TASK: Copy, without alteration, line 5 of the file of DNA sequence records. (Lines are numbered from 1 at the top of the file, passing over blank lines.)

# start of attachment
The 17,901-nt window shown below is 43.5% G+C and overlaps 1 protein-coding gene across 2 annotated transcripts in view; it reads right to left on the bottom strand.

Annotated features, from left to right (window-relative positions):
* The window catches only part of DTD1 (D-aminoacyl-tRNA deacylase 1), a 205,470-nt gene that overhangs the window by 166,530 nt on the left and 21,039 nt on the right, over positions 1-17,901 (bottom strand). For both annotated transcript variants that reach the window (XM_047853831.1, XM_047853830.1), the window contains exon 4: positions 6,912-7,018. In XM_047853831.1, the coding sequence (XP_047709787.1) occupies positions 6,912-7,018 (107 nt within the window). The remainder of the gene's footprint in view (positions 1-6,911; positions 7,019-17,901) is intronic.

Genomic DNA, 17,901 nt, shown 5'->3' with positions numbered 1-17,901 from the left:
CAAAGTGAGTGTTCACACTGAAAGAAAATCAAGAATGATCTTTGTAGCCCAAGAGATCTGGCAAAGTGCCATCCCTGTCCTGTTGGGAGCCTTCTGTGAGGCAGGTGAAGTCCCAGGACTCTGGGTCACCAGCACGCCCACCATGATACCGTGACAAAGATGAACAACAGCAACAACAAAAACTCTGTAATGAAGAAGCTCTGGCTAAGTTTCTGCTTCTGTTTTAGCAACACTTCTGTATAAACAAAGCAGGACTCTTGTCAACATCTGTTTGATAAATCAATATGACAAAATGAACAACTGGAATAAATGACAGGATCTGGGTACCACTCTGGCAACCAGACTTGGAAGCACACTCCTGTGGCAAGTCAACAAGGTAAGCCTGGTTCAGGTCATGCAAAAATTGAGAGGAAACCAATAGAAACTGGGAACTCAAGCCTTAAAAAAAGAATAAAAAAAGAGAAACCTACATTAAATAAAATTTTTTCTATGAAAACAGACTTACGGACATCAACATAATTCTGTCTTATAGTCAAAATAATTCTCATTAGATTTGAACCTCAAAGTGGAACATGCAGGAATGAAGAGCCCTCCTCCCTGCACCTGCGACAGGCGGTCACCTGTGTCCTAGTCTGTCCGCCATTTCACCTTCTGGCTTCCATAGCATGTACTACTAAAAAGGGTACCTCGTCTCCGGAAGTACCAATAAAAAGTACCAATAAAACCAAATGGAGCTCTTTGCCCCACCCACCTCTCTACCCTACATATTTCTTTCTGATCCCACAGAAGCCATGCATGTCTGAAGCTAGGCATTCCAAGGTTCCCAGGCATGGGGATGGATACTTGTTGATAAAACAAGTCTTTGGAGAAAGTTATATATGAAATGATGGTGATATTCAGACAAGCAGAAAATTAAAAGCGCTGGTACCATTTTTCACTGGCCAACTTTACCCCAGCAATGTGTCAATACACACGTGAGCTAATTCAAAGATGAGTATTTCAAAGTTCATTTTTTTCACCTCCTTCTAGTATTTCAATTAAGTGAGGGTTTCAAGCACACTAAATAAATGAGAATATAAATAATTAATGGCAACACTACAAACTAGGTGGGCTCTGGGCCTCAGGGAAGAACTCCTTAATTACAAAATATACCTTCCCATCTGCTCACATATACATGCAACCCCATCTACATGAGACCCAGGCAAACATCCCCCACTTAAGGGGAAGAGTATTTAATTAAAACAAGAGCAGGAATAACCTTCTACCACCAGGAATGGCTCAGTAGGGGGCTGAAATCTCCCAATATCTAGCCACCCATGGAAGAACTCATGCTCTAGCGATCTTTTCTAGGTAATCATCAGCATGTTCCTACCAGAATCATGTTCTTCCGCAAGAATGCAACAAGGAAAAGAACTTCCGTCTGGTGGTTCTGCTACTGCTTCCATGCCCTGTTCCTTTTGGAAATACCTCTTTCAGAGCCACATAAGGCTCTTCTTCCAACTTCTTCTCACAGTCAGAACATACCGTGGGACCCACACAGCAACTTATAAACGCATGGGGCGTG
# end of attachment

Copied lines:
CAAAGTGAGTGTTCACACTGAAAGAAAATCAAGAATGATCTTTGTAGCCCAAGAGATCTGGCAAAGTGCCATCCCTGTCCTGTTGGGAGCCTTCTGTGAGGCAGGTGAAGTCCCAGGACTCTGGGTCACCAGCACGCCCACCATGATACCGTGACAAAGATGAACAACAGCAACAACAAAAACTCTGTAATGAAGAAGCTCTGGCTAAGTTTCTGCTTCTGTTTTAGCAACACTTCTGTATAAACAAAGCAGGACTCTTGTCAACATCTGTTTGATAAATCAATATGACAAAATGAACAACTGGAATAAATGACAGGATCTGGGTACCACTCTGGCAACCAGACTTGGAAGCACACTCCTGTGGCAAGTCAACAAGGTAAGCCTGGTTCAGGTCATGCAAAAATTGAGAGGAAACCAATAGAAACTGGGAACTCAAGCCTTAAAAAAAGAATAAAAAAAGAGAAACCTACATTAAATAAAATTTTTTCTATGAAAACAGACTTACGGACATCAACATAATTCTGTCTTATAGTCAAAATAATTCTCATTAGATTTGAACCTCAAAGTGGAACATGCAGGAATGAAGAGCCCTCCTCCCTGCACCTGCGACAGGCGGTCACCTGTGTCCTAGTCTGTCCGCCATTTCACCTTCTGGCTTCCATAGCATGTACTACTAAAAAGGGTACCTCGTCTCCGGAAGTACCAATAAAAAGTACCAATAAAACCAAATGGAGCTCTTTGCCCCACCCACCTCTCTACCCTACATATTTCTTTCTGATCCCACAGAAGCCATGCATGTCTGAAGCTAGGCATTCCAAGGTTCCCAGGCATGGGGATGGATACTTGTTGATAAAACAAGTCTTTGGAGAAAGTTATATATGAAATGATGGTGATATTCAGACAAGCAGAAAATTAAAAGCGCTGGTACCATTTTTCACTGGCCAACTTTACCCCAGCAATGTGTCAATACACACGTGAGCTAATTCAAAGATGAGTATTTCAAAGTTCATTTTTTTCACCTCCTTCTAGTATTTCAATTAAGTGAGGGTTTCAAGCACACTAAATAAATGAGAATATAAATAATTAATGGCAACACTACAAACTAGGTGGGCTCTGGGCCTCAGGGAAGAACTCCTTAATTACAAAATATACCTTCCCATCTGCTCACATATACATGCAACCCCATCTACATGAGACCCAGGCAAACATCCCCCACTTAAGGGGAAGAGTATTTAATTAAAACAAGAGCAGGAATAACCTTCTACCACCAGGAATGGCTCAGTAGGGGGCTGAAATCTCCCAATATCTAGCCACCCATGGAAGAACTCATGCTCTAGCGATCTTTTCTAGGTAATCATCAGCATGTTCCTACCAGAATCATGTTCTTCCGCAAGAATGCAACAAGGAAAAGAACTTCCGTCTGGTGGTTCTGCTACTGCTTCCATGCCCTGTTCCTTTTGGAAATACCTCTTTCAGAGCCACATAAGGCTCTTCTTCCAACTTCTTCTCACAGTCAGAACATACCGTGGGACCCACACAGCAACTTATAAACGCATGGGGCGTG